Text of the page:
It was sunny here today, so after putting out the trash, and then eating an early lunch, I went outside to play. Play is about what I have to call it anymore, since I no longer have the ability to do a day’s work. Still, I stacked a few pieces of 20” long wood in the rack that I showed you in some previous post. There were a few sticks of cherry that didn’t need split, and a few aspen of a similar size, so they went in the stack first. Then it was time to start splitting the larger pieces.
First, I retrieved the splitting maul that I picked up cheap in Amish country a couple years ago and replaced the duct tape wrap over the somewhat splintered area next to the head. I had purchased “Duck Tape” at Chinamart for the task, but I won’t make that mistake again. It’s thin as tissue paper and not very sticky. I reckon it’s that old “you get what you pay for” deal. Still, I think it will do the job,…….for a while.
It’s probably been WELL over a year since I’ve split any wood. On the first swing, it felt like I’d broken my left shoulder, which also threw off my aim. (How’s THAT for an excuse?) The doc told me that surgery for the problem would involve whacking out some bone to make more room for the tendon there. That didn’t sound good, especially when combined with the knowledge that the hospital blood-suckers had collapsed every vein in both arms when they put in my defibrillator back in February. I swore then that I’d never willingly go into surgery again.
Since pain is a part of life, I swung again. It was still extremely painful, but seemed less so. The next swing hurt a little less, and the next even less. The biggest problem was that the 10” diameter piece of aspen kept trying to eat the maul, and STILL wasn’t split. So, I walked over to the truck and got a splitting wedge and went back to work. The small strokes of tapping in a wedge were much less painful than a full-out swing, but the wedge was nearly buried before the piece finally opened enough to allow me to finish with the maul. (Spell-Check doesn’t like the word “maul,” but refuses to allow me to add it to the dictionary. Charming! (Gee, as if I didn’t know that “Charming!” is a fragment!))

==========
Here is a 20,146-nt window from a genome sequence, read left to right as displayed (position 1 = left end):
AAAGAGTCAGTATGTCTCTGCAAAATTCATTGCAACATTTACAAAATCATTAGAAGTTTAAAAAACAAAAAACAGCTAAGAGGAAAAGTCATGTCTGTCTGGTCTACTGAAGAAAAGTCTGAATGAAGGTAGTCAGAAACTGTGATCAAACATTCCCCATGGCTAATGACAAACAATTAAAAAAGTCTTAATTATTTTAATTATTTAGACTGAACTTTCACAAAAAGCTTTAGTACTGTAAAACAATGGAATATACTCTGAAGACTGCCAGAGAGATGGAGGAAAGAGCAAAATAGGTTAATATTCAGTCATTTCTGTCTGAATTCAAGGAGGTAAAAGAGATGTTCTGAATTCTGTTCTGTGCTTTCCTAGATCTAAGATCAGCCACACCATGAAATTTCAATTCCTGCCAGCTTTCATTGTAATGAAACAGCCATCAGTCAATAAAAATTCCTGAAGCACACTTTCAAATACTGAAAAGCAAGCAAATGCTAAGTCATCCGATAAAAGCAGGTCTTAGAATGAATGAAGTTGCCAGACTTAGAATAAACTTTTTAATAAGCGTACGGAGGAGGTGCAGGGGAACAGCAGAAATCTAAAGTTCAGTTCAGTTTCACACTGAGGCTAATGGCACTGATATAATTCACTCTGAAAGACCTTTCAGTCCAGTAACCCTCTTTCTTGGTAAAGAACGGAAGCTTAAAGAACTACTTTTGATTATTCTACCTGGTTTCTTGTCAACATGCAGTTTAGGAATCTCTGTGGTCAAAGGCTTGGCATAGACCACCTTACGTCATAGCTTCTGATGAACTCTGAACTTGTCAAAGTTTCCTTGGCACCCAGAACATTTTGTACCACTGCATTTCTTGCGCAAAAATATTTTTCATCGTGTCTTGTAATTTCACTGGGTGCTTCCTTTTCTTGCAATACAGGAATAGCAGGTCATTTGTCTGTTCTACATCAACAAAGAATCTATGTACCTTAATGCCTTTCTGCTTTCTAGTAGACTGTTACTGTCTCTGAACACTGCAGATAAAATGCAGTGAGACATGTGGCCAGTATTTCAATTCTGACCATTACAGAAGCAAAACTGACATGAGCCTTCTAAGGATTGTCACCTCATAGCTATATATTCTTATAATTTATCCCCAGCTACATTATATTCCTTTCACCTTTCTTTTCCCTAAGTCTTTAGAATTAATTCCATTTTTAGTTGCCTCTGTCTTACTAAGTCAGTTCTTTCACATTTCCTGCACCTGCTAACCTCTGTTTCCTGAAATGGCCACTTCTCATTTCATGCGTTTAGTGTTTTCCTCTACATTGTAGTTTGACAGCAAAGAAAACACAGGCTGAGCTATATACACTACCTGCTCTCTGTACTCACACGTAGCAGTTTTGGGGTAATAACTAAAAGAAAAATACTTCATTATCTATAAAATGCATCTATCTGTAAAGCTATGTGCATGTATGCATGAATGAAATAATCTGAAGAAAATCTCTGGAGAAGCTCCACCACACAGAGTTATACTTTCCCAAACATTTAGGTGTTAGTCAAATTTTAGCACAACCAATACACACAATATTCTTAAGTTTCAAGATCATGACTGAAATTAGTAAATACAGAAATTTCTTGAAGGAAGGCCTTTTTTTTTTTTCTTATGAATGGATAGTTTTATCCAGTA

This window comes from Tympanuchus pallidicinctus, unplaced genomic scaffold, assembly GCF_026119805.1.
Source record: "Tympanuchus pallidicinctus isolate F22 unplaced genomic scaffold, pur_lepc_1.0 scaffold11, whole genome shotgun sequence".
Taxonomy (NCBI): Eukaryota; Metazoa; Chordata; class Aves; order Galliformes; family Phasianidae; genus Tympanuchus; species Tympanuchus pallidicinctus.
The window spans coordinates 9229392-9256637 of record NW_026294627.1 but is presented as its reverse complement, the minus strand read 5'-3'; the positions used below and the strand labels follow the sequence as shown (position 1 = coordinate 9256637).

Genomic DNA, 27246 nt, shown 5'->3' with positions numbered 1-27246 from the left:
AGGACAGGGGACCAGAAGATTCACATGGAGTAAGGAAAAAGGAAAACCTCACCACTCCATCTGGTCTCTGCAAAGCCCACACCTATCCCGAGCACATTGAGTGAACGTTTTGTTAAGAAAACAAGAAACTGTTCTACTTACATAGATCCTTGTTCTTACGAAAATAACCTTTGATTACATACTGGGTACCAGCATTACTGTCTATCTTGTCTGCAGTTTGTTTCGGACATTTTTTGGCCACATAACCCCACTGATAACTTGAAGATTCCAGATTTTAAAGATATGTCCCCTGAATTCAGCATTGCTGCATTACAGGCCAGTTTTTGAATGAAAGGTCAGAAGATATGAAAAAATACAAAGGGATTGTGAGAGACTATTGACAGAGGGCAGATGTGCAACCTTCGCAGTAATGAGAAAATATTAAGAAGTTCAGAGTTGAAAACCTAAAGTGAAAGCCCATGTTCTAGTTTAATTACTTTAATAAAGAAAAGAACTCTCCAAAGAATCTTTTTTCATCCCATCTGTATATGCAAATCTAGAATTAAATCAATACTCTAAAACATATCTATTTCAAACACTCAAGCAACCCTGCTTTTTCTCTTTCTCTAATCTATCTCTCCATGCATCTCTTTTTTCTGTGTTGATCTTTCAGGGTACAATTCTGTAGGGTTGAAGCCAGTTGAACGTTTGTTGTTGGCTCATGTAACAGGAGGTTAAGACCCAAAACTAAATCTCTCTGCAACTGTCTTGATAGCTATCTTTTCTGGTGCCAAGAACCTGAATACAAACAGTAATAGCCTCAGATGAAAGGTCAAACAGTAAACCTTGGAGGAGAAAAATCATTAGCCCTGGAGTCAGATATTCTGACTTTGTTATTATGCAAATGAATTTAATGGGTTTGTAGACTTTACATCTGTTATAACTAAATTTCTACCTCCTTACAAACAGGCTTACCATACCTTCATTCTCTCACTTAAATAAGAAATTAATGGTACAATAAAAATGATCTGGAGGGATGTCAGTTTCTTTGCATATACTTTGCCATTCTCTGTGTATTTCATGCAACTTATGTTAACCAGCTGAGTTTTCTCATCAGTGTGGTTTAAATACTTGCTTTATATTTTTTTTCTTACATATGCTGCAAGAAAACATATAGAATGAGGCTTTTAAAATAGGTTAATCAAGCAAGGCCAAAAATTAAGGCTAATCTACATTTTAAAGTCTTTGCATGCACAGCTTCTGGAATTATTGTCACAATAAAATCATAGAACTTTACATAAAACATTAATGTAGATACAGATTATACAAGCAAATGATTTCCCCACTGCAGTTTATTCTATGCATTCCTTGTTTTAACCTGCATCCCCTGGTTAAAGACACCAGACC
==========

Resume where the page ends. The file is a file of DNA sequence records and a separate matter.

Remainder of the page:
Each swing of the maul still hurt, but my shoulder DID seem to be loosening up a little. Each piece of aspen down to 6” had to be split with a wedge, though all except the first three could be split from halves to quarters with the maul. Unfortunately, I could split two pieces at the most, and stack them, before I had to sit down to catch my breath and rest my back.
I still get light-headed when sitting down after the slightest exertion. The docs can’t figure it out, since it’s NOT when I stand up. Sometimes, doctors are kinda worthless. The guru put out a theory that my body maintains a certain amount of blood pressure as long as I’m moving a bit and standing. Upon sitting though, it senses that degree of pressure is no longer needed, so it crashes for a minute. That’s more than the doctors could come up with, so I think I’ll go with it. After a few seconds of feeling like I’m going to faint, the light-headedness and the spots before my eyes gradually go away. (Here, Spell-Check doesn’t know what constitutes a sentence fragment.) Then, I take a sip of water; wait until my breathing is completely normal and go split another piece or two.
I was well over an hour splitting and stacking only a quarter of a face cord, but that’s a start. Every time the breeze stirred a little extra hard, I was surrounded with falling leaves, reminding me that this is my favorite time of year. Then, my wife called me to come inside and perform my husbandly duty of visiting with her and the dog until the 700 Club came on. I’d hoped to return to my task afterwards, but the missus (and the dog) wanted to go for a drive in the autumn sunshine. How could I refuse them? © 2016